Your content should always be written for your user, not yourself. You might want to sell, but the user does not want to be sold to. So you should write your content so that you are illustrating the benefits of a product or service, giving examples to the user of what it is like after they have bought the product or service. You might need to give some free helpful advice or other information of value to build trust with the user. But always remember, a website and its content should always be created for the end user, not you.


e. Create a Website Design/Development Brief
Once you have your research, site structure and content in order, it is time to bring it all together and create a Website Development Brief to give to potential website development companies. As a guide, you could use the following headings to form the structure of your website development brief::
  • Project Summary
    • -  What is the purpose of this project. Summarise your goals, time frames and budget.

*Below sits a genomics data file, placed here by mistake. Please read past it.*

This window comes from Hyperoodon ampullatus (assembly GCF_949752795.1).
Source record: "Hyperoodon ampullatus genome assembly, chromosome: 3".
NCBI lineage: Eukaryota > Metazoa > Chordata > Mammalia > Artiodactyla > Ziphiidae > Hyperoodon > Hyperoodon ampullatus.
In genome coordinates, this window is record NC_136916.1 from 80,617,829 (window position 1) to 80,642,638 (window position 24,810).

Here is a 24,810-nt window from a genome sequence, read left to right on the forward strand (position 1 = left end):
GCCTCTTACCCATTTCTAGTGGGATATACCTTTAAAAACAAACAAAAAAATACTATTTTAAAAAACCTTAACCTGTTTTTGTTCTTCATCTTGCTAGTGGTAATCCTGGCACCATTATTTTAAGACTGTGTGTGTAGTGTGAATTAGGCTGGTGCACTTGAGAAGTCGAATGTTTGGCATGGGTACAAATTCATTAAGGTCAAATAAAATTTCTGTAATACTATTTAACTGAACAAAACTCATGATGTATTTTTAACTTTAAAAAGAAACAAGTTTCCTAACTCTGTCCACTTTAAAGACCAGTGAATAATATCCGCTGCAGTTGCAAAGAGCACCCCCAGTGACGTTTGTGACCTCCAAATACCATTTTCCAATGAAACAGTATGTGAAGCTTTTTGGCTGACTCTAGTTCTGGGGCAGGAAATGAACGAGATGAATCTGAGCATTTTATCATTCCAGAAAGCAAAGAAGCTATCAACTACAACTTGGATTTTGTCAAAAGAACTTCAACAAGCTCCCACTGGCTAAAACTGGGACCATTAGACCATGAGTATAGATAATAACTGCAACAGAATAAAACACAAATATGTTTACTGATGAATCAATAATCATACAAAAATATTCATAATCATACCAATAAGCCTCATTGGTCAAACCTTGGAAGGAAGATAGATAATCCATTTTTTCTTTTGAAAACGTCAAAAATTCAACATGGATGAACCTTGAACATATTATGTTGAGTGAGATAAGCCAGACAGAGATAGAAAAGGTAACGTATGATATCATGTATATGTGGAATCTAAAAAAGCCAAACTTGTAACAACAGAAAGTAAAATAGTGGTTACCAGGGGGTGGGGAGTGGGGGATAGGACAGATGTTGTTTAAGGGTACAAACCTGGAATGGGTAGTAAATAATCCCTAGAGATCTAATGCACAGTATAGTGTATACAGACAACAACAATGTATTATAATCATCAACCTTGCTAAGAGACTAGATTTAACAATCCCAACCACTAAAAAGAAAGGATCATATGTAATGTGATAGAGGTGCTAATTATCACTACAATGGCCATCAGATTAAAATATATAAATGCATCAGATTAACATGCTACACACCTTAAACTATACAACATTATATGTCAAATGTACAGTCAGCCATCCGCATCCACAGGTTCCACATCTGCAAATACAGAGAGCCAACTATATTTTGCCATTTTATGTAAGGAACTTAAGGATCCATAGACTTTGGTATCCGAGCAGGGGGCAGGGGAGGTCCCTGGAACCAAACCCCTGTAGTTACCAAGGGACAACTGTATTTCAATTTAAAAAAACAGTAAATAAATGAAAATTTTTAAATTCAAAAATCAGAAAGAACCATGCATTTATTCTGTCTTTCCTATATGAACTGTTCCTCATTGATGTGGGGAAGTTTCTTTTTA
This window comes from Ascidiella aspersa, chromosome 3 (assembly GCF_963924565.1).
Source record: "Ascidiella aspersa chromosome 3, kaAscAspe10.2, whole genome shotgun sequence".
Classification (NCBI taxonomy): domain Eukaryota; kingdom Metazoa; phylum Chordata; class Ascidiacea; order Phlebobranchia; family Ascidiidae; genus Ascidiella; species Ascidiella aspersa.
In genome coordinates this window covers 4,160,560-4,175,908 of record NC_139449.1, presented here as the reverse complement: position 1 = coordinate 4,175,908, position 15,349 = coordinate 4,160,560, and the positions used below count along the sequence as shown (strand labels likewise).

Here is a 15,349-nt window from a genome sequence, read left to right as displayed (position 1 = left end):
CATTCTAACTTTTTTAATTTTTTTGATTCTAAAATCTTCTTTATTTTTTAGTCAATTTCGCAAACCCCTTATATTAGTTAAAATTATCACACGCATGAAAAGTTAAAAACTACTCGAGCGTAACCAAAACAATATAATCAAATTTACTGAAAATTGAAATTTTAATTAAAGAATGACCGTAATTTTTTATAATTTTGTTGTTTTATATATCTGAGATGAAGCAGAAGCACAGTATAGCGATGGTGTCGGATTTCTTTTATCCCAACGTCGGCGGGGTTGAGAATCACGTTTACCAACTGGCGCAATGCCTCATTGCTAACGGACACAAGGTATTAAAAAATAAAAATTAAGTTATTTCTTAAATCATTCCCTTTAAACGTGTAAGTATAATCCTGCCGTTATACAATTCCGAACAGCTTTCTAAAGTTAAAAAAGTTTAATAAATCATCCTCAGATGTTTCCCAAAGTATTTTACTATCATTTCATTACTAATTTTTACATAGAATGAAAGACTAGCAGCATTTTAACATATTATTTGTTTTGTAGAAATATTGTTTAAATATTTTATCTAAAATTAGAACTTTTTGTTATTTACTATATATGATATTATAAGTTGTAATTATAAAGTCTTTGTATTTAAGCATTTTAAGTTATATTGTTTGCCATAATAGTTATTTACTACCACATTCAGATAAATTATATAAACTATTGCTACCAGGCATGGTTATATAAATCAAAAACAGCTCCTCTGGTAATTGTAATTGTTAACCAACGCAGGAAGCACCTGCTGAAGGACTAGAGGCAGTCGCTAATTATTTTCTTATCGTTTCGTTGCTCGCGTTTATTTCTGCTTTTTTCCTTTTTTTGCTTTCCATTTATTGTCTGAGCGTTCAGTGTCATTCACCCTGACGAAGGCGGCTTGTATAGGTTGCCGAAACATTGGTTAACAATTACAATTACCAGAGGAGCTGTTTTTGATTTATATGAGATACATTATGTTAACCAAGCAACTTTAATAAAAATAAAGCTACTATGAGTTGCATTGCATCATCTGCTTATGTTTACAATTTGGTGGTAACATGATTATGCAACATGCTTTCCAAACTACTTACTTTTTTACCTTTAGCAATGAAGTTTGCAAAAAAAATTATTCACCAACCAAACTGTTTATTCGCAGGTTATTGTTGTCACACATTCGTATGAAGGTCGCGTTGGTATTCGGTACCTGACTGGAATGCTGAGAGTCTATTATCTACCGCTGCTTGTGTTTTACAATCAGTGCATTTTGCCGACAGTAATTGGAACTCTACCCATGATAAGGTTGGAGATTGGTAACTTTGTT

• Your Business/Organisation Background
    • -  Provide an overview of your business, including your products and services.
    • -  Include any information about existing website including features and traffic statistics.
  • Competitors/Peers
    • -  List your competitors/peers and their websites from your research, along with your notes and observations.
  • Target market
    • -  Provide an overview of your target market with your notes and observations.
  • Project Scope
    • -  What is included in this project
    • -  What is NOT included in this project
    • -  Include your site structure
    • -  Include your design requirements
    • -  Include any features you require (i.e. online store with 5000 products.)
    • -  Include any other services that will be required, such as website hosting, email and a domain name.
  • Technologies
    • -  If there are specific technologies that need to be used
    • -  Include any information about other existing systems that the website needs to integrate with.
  • Budget and Timeline
    • -  What is your budget
    • -  When does the site need to be online?
f. Select a Designer/Developer
This is a hard decision to make, but the difference here could be the difference between a website that is an asset for your business, that communicates your message and converts sales, leads, enquiries and a website that just costs you money.

You should really ask yourself a few questions after meeting with a website design and development company. Following is a checklist that will form the structure of another post within this blog. But it should give you an idea of some important steps in making the right decision.